We're wondering if this situation developed because we were careless about socializing the wheaten with the hounds, while we were consistently watchful and firm about his behavior around the old Lhasa (whom we're protective of since he's old and small and no longer able to defend himself).

    THE INCIDENT: One night a mouse ran across the den floor, under the book case. The wheaten flew after it, and when we went to bed, he was still trying to dig under the book case. We laughed and shrugged, "Terriers." When we got up the next morning, the floor was littered with over a hundred books and a fallen, broken book case; there were scratches on the baseboard behind it. He was lying on the floor staring at the scratched-up baseboard, apparently waiting for the varmit to return. Terriers...

    We don't know if our wheaten is typical for the breed, but he surely is pure delight. If you have a sense of humor. rebecca

  • dotel
    Lv 4
    4 years ago

    Wheaten Terrier Youtube

  • ak2000
    Lv 4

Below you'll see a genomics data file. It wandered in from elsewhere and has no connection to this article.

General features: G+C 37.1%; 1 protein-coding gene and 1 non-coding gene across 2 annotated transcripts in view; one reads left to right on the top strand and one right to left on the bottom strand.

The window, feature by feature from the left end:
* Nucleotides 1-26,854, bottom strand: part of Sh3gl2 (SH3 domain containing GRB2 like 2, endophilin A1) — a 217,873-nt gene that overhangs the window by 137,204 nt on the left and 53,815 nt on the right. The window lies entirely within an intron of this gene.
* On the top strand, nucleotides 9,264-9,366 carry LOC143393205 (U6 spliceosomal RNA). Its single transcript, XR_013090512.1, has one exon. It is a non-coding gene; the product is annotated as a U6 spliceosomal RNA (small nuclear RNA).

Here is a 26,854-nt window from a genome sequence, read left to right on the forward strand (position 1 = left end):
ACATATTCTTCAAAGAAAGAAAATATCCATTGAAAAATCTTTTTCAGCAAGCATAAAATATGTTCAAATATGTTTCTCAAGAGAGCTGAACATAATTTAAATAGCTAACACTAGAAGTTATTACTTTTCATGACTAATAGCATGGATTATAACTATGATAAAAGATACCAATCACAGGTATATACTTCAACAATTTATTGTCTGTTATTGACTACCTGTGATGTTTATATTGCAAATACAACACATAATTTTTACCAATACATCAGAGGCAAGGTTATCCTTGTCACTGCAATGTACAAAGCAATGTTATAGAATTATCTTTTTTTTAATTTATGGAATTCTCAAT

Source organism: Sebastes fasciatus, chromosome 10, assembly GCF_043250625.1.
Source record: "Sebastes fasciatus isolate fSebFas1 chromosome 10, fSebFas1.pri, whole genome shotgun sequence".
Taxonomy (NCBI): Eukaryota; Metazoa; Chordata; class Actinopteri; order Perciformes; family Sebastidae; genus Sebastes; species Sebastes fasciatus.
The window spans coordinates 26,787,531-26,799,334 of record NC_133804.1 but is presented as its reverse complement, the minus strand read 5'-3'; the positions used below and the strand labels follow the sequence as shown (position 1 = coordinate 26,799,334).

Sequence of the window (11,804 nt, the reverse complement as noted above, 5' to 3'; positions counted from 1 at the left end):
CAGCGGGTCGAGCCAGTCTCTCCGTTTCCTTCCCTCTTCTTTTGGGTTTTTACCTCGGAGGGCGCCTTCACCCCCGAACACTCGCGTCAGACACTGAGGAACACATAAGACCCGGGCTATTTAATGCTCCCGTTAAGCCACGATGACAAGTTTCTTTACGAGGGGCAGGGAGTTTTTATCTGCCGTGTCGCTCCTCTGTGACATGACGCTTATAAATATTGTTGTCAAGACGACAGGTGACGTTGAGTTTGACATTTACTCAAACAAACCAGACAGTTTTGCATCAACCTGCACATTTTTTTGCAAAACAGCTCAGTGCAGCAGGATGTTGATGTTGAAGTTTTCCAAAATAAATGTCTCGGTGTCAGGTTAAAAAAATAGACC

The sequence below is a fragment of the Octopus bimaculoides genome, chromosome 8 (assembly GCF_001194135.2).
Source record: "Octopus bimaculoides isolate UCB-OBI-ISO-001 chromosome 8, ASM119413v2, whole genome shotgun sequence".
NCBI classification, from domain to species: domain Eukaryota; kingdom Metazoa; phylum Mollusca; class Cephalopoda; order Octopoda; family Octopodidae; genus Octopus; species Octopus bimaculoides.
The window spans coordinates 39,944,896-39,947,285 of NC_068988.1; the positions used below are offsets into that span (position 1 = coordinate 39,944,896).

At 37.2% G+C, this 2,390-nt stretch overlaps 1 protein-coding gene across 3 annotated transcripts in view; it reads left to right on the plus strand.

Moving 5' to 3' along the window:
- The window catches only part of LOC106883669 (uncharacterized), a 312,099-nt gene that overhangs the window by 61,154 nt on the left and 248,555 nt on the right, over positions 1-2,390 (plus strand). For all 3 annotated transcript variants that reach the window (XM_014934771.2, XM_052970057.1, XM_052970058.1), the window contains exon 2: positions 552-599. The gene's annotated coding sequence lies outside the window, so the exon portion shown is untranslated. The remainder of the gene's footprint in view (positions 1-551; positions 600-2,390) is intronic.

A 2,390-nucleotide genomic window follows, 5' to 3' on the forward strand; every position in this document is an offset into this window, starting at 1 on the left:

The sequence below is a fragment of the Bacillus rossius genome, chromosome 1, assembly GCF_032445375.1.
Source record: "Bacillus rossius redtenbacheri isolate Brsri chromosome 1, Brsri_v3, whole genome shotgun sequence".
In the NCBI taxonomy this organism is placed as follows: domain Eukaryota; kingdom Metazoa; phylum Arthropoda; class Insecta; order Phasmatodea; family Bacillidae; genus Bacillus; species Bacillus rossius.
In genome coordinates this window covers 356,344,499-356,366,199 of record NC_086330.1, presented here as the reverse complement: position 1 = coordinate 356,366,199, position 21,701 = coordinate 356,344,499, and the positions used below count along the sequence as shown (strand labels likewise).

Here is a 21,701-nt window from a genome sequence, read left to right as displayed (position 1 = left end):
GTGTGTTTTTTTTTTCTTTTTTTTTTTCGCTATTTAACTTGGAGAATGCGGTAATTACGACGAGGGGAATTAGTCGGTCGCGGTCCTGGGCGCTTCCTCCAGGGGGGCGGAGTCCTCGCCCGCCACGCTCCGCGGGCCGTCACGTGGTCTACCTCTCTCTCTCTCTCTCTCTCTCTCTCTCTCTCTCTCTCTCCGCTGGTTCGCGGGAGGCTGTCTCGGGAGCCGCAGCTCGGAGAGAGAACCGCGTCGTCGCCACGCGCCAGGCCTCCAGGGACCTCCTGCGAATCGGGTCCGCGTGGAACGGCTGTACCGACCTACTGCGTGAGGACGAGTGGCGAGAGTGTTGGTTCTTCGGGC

9 years ago

    The ones I've met were not aggressive. They were playful and energetic but seemed to be rather friendly. They are most likely stubborn as any terrier but shouldn't be hard to train with positive reinforcement. The rest of your questions can be answered "yes, if trained and socialized properly".

  • 9 years ago

    depends on dogs and your ability to train

    depends on parents shouldn't have been bred

    depends on if kids are trained how to treat and act around dogs

    24/7 supervision between them

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  • 4 years ago

    Good question- We schooled my 3yo maltese Coop to stop biting in just 6 days. How did I do it. we just used the Dog discipline magic system found on google.